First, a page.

While living in the capital city of Guatemala many years ago, Marilyn and I experienced many cultural surprises. Once while visiting a famous cathedral, little boys approached us yelling, “Cheap crosses for sale.” They were small wooden crosses for a small price. Not just in Guatemala, but here also, the abundance of crosses has deadened us to what the cross meant in Jesus’ day. It was an object of complete horror, much the way the electric chair is to us today. It was a very effective instrument of suffering and death.
In Jesus’ day, people knew what the cross was for because they saw crucifixion on a regular basis, as it was common all over the Roman Empire. As we look at the cross Jesus died on, we come to realize that there is no cheap salvation. Jesus suffered immensely before and all through the ordeal of crucifixion. He was not exempt from pain because he was God, but he suffered as a man. Three different groups mocked Jesus while he hung on the cross. The Psalmist David foretold the mockery that would take place a thousand years before it happened: “But I am a worm and not a man, scorned by men and despised by the people. All who see me mock me; they hurl insults, shaking their heads” (Ps 22:6-7).
First, the Jewish leaders sneered at Jesus, "He saved others; let him save himself if he is the Christ of God, the Chosen One" (Luke 23:35). The soldiers mocked him and said, "If you are the king of the Jews, save yourself" (Luke 23:36-37). This even after Jesus had asked his father to forgive them. Both Jews and Gentiles all took their turns mocking Jesus. These people who hated each other now found they had something in common. Finally, the dying thieves hurled insults at Jesus: "Aren't you the Christ? Save yourself and us!" (Luke 23:39). Mark reveals that both criminals reviled Jesus (Mark 15:32).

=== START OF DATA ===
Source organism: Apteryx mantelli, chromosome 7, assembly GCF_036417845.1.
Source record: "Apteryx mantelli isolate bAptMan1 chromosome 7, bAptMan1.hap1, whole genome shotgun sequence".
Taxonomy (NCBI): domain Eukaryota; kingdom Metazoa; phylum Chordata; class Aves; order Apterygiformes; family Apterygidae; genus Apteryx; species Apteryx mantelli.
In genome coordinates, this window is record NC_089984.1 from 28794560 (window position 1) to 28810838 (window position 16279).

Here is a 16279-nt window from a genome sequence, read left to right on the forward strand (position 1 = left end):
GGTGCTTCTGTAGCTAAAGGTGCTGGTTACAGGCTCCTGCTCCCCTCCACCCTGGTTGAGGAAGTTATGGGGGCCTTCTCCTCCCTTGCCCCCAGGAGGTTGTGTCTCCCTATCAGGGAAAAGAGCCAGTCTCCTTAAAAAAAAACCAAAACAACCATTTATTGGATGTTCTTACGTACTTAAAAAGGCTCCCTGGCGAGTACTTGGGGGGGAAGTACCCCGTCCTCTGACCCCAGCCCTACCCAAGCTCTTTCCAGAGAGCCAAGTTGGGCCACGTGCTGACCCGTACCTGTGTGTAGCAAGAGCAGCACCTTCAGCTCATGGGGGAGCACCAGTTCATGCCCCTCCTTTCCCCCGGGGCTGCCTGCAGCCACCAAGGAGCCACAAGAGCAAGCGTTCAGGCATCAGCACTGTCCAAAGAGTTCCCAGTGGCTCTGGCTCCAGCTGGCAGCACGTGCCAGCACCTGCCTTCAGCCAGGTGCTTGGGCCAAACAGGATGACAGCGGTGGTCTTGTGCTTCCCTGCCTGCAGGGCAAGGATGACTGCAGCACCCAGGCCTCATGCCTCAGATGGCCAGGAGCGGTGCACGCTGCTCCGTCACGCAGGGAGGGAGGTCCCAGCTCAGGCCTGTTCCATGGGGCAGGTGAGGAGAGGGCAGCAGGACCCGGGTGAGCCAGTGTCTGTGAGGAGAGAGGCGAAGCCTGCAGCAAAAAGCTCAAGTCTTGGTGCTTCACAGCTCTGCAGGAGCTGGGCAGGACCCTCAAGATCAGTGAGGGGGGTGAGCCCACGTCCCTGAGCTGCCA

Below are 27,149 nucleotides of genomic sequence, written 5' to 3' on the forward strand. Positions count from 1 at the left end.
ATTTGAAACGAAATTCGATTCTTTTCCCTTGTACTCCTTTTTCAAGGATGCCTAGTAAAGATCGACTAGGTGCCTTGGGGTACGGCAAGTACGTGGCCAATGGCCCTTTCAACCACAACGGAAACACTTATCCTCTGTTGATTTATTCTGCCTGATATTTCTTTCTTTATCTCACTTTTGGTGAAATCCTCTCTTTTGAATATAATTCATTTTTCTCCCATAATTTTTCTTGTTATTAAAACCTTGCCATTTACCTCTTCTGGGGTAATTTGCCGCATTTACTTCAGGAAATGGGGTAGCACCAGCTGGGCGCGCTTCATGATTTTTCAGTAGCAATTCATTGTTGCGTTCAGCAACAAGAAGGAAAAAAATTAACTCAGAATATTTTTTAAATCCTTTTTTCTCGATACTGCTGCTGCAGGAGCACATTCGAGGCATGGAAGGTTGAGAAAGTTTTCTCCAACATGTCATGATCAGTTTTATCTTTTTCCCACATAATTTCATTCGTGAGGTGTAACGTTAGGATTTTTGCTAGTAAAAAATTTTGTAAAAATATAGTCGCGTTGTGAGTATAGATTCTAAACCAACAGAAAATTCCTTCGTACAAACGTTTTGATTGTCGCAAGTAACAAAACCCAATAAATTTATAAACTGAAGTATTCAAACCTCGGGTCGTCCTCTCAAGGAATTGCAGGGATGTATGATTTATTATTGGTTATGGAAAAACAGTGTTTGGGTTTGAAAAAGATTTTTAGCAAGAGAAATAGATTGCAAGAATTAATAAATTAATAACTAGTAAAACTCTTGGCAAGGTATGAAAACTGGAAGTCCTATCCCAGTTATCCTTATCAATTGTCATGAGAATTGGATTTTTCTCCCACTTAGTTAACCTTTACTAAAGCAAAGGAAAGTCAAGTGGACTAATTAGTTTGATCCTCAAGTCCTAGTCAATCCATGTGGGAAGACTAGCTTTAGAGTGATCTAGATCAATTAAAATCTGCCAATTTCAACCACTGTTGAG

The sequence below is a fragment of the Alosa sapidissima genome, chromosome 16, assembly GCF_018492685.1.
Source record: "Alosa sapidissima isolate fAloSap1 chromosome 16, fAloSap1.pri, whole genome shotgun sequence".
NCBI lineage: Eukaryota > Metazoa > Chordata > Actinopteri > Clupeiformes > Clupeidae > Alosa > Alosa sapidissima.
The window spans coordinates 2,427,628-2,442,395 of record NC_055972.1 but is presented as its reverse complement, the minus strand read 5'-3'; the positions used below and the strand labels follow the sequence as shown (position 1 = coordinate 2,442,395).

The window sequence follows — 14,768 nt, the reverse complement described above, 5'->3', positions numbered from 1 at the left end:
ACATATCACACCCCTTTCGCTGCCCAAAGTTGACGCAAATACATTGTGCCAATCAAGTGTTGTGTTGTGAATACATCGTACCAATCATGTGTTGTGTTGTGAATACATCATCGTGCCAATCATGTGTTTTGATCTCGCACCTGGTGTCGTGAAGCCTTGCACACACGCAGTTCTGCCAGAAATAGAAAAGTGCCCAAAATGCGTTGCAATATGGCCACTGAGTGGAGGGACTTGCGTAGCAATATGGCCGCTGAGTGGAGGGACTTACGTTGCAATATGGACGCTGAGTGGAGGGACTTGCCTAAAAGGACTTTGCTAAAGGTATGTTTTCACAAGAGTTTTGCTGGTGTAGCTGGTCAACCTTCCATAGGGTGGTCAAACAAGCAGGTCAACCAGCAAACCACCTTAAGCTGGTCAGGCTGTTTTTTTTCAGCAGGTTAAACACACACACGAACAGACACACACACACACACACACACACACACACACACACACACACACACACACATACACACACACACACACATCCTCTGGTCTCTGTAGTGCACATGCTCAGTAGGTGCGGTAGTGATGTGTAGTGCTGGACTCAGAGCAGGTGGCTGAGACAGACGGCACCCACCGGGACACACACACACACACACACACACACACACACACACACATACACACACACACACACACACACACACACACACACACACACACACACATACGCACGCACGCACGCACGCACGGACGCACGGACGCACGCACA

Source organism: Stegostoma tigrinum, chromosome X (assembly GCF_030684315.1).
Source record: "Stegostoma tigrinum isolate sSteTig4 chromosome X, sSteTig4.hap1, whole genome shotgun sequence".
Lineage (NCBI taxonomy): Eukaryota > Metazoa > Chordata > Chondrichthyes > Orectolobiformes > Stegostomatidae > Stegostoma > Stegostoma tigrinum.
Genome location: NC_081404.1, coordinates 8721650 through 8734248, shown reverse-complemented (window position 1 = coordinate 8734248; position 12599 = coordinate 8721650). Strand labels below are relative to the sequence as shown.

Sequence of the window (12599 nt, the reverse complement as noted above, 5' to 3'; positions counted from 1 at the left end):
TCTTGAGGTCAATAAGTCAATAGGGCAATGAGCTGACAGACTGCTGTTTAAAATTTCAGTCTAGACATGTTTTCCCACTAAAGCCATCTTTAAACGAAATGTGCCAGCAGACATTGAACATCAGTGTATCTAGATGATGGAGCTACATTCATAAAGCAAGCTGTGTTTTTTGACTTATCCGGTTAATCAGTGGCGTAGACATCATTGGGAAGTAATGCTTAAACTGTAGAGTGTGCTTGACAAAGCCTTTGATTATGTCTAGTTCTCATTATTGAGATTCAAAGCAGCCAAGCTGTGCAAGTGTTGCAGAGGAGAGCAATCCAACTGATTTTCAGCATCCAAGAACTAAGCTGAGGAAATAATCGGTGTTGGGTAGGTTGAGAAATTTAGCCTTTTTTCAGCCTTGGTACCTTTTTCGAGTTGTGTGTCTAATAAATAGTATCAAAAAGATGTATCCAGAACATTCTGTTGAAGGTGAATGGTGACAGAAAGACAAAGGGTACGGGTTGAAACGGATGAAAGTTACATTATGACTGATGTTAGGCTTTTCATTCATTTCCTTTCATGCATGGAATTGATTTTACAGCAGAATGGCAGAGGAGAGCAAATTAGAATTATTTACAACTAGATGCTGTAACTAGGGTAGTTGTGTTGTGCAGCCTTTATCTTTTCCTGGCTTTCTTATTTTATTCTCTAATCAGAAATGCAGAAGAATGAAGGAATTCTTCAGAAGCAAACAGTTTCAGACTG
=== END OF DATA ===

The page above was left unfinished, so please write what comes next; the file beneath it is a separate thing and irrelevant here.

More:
Then suddenly, one of the thieves comes to his senses. Out of the chaos and insanity, one person could see clearly who Jesus was. He rebuked his fellow criminal with these words: "Don't you fear God," he said, "since you are under the same sentence? We are punished justly, for we are getting what our deeds deserve. But this man has done nothing wrong." (Luke 23:40-41).
He had witnessed Jesus’ actions and behavior and a meekness and strength in Jesus he had never seen on this earth. Perhaps he saw Jesus speak to the daughters of Jerusalem with words of grace. He heard Jesus’ prayer of forgiveness for his executioners. He did what is very difficult for many people. He admitted that he was a sinner. This is the right step toward salvation. It’s hard because our society distorts sin, enabling us to believe it’s somebody else’s fault.
This man then dared to ask Jesus to save him, "Jesus, remember me when you come into your kingdom" (Luke 23:42). He never offered any reason other than asking for mercy. Jesus, who had been silent to all the mocking, responded immediately, "I tell you the truth, today you will be with me in paradise" (Luke 23:43). That very day he was with Jesus in heaven. How great is that! It does not matter how great the sin or how complicated your life, just ask for mercy. Jesus will respond because he saves sinners.